The Wasteland – Section Notes: Part II ‘A Game of Chess’
This part of the poem opens with the description of a majestic and grandeur setting and we as readers learn of the story of Philomel which is one of the key scenes. It then progresses to a stanza of conversation between two individual (man and wife). The third stanza depicts lower class interactions with inserts of upper cased “HURRY UP PLEASE IT’S TIME”. The way this is set out could indicate a hierarchy of high to a lower class which reinforce the message Elliot is trying to convey (Past is better).
Motifs and Connotations:
· “Those were pearls that were his eyes” Relates to the Part I: Burial of the Dead. This is a quote taken from Shakespeare’s Tempest. It suggests hope after death and how it’s not the end (Rebirth). By referring to the past parts of the poem, and also how this is taken from the past, it further reemphasises how Elliot feels about it. Constant reference to past plays, and sections.
· “What is that noise now? What is the wind doing?” This line is taken from a play in the past which describes the irony in an action. In the attempt to kill, a life is saved in turn. Similarly, there are signs of an underlying message of hope despite the evident destruction and desolation of society.
· “Where the dead men lost their bones.” This quotation could be interpreted as either a sign of loss of vitality or virility. It further emphasises the constant portrayal of the a monotonous and ritualistic society where men have loss the will to live. This also suggests loveless marriages due to the lack of passion and love.
· “I think we are in rats’ alley” This quotation is one of many that depicts the over theme of death and desolation in this poem. Rats alley suggests trenches which were dug in World War I which resulted in countless deaths.
· “Shakespeheaean Rag” Referring to a past emphasises Elliot’s message that the past was brighter. “Speheae” has connotations of cyclical which could suggest rebirth. Contrast between Shakespeare (great writer) and 20s Rag song which exemplifies the perversion and corruption that has taken place, also reflected in society. “O, O, O” is also a Shakespearen style of play, to reemphasise how good the past was. The word “Shakespeare” is fragmented.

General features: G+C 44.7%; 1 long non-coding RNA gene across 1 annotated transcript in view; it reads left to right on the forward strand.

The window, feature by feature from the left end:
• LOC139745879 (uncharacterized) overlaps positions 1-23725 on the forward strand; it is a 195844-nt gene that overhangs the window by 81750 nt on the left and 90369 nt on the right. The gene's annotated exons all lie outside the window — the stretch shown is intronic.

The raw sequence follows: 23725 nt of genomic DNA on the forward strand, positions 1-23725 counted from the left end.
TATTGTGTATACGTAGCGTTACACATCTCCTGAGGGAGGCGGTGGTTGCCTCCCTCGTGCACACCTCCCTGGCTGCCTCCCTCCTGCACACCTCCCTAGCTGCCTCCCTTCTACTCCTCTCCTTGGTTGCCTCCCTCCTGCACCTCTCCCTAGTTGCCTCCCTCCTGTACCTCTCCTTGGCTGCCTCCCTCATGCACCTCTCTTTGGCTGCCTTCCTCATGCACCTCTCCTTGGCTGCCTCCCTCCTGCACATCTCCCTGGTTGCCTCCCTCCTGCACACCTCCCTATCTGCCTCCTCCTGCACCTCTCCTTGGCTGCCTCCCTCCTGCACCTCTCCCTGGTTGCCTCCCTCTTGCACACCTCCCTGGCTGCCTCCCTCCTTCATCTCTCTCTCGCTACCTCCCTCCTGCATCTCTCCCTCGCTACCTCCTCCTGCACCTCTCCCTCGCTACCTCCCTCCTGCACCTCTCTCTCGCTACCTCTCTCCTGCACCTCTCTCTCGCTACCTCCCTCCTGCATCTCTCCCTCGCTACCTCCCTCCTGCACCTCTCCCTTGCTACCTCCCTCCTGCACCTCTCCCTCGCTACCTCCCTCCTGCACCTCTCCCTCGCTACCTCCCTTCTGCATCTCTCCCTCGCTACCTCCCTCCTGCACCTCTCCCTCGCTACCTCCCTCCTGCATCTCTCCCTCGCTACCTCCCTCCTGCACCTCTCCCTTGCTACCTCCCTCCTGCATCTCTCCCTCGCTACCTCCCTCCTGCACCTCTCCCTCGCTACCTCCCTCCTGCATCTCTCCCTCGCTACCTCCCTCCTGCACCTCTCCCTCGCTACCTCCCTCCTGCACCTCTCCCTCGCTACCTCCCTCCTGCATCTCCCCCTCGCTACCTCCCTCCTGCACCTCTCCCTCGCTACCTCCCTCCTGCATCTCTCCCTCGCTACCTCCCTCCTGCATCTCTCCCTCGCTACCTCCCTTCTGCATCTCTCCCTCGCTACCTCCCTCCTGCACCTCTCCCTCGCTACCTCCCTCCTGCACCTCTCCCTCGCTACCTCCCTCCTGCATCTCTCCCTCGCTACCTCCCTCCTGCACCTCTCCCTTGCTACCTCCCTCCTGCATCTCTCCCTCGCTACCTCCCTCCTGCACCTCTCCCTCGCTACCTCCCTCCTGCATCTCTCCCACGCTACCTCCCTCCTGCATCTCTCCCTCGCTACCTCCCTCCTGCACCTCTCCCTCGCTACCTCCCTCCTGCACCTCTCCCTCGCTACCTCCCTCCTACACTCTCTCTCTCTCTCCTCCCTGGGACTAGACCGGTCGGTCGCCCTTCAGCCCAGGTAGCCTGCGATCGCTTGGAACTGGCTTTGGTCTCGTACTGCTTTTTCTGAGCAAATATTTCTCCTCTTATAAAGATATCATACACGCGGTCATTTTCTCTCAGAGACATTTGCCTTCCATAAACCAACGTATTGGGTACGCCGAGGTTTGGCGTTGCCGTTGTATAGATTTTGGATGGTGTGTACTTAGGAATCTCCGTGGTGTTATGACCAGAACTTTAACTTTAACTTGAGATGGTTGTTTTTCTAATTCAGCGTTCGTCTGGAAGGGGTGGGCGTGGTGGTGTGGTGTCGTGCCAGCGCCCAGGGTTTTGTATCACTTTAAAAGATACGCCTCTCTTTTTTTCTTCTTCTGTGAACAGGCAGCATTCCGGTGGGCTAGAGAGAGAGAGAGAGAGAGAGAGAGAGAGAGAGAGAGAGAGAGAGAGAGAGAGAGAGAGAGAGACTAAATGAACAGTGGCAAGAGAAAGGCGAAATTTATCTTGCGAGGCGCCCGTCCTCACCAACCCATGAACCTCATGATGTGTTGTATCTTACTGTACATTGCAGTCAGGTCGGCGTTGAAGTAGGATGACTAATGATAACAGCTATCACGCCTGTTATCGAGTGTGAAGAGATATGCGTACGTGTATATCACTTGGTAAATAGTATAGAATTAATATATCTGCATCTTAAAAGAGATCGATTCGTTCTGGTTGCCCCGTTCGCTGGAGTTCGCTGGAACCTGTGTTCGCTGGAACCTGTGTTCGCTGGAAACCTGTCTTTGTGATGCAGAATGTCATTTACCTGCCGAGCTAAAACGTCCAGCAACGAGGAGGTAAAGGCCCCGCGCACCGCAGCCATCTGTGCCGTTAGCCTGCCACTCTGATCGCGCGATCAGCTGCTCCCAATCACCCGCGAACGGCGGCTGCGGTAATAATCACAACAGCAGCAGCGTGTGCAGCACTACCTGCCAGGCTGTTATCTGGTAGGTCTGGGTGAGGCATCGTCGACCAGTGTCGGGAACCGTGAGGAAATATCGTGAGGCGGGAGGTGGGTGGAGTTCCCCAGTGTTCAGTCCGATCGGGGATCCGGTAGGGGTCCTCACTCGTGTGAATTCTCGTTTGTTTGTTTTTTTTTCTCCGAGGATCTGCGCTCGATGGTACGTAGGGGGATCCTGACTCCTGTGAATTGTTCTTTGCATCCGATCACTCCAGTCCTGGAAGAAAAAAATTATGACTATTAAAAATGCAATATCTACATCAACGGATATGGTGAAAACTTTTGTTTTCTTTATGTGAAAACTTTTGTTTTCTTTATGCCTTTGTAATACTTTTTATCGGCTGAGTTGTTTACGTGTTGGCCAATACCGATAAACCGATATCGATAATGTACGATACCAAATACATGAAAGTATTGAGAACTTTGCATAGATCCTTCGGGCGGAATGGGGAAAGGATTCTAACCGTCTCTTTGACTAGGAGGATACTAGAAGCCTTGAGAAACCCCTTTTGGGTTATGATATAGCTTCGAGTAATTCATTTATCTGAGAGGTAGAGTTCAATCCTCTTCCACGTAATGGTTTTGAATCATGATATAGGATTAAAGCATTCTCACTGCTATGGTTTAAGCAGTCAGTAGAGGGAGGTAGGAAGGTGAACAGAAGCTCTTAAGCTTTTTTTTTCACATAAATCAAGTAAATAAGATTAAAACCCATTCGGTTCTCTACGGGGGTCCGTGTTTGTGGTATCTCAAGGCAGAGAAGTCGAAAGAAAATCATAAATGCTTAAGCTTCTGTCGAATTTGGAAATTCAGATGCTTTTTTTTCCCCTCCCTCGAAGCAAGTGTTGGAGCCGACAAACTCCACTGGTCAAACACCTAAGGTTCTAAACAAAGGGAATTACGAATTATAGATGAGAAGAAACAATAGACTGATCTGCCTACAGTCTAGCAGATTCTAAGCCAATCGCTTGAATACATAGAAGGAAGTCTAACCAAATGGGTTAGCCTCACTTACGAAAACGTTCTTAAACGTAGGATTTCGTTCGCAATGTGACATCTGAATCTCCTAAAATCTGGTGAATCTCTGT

· In the first half our initial impression of awe at the grandeur of her bedroom and its surrounding is replaced by a feeling of deadness as readers realise the fact that despite all her wealth and luxury she leads an empty, vacuous existence. Reflection of society (we may be rich but it is meaningless without a fulfilling life.)
Desolation and Moral decay of society
· It reflects the disillusionment and despair of the post World War I generation. The sterile, modern-day human society waits in dire distress for a revival or regeneration that may never come. Throughout this part, there is an evident display of the fragmentation of communication and the promiscuity and decay that is present in society. Classical references to the past not only serves to paint a brighter picture but also serves to underscore Eliot’s main theme - the quest for spiritual salvation or moral regeneration.
· The gossips seen in part 3 would suggest vitality and vigour in the woman’s speech but readers realise that it is in fact an empty and hollow conversation. This further reflects on the degradation of society.
· “…burnished throne” gives the impression of a majestic and glamorous setting. Elliot uses this to open this part of the poem to establish the order of importance.
· “candle-flames” portrays a surreal and soft mood to indicate an almost magical period.
· “…rats’ alley” depicts entrapment and is linked to WWI.
· “…lidless eyes” could indicate ever hopeful and watchful but also unable to turn away from reality.
In this section there are two main settings, the first, however being more indefinite than the second. The first main setting is in a room described using grand imagery. There is a sense of the surroundings being superficial and fake, as shown in the quotes “her strange synthetic perfumes” and “drowned the sense in odours”. The use of the word ‘drowned’ suggests the idea of the perfume being overpowering and trying to block out reality.
The second main setting is in an English pub and the characters are of the working class. This is more fragmented and shows the detachment between the various characters. There is a gossipy tone to the conversation therefore reinforcing the idea of superficiality.
Relation of Part to Whole:
In Part 2 of The Wasteland in contrast to part 1, the emphasis is more focused on the emotional and social wasteland rather than the environmental wasteland. This is shown by the fact that there are less frequent references to nature than were previously present in part 1. The main focus in this section of The Wasteland is on two particular dysfunctional relationships. The first concerning the woman on the throne and the second involving a troubled marriage between Lil and her husband Albert. This emotional distance foreshadows the meaningless sexual relationship in part 3 between the typist and the clerk. There are also references back to part 1 and the theme of water, particularly referring back Shakespeare’s The Tempest in which an allusion is made “those are the pearls that were his eyes”.